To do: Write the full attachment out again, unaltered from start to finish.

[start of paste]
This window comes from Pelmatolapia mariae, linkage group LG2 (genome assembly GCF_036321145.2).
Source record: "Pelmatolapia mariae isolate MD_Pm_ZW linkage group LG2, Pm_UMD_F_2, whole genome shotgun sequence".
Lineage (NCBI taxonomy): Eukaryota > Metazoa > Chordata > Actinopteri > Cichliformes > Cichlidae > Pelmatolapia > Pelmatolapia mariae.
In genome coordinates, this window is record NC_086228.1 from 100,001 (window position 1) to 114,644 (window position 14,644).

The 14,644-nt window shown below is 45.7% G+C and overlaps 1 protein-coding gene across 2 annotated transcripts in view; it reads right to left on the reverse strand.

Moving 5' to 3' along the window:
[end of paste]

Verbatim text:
This window comes from Pelmatolapia mariae, linkage group LG2 (genome assembly GCF_036321145.2).
Source record: "Pelmatolapia mariae isolate MD_Pm_ZW linkage group LG2, Pm_UMD_F_2, whole genome shotgun sequence".
Lineage (NCBI taxonomy): Eukaryota > Metazoa > Chordata > Actinopteri > Cichliformes > Cichlidae > Pelmatolapia > Pelmatolapia mariae.
In genome coordinates, this window is record NC_086228.1 from 100,001 (window position 1) to 114,644 (window position 14,644).

The 14,644-nt window shown below is 45.7% G+C and overlaps 1 protein-coding gene across 2 annotated transcripts in view; it reads right to left on the reverse strand.

Moving 5' to 3' along the window: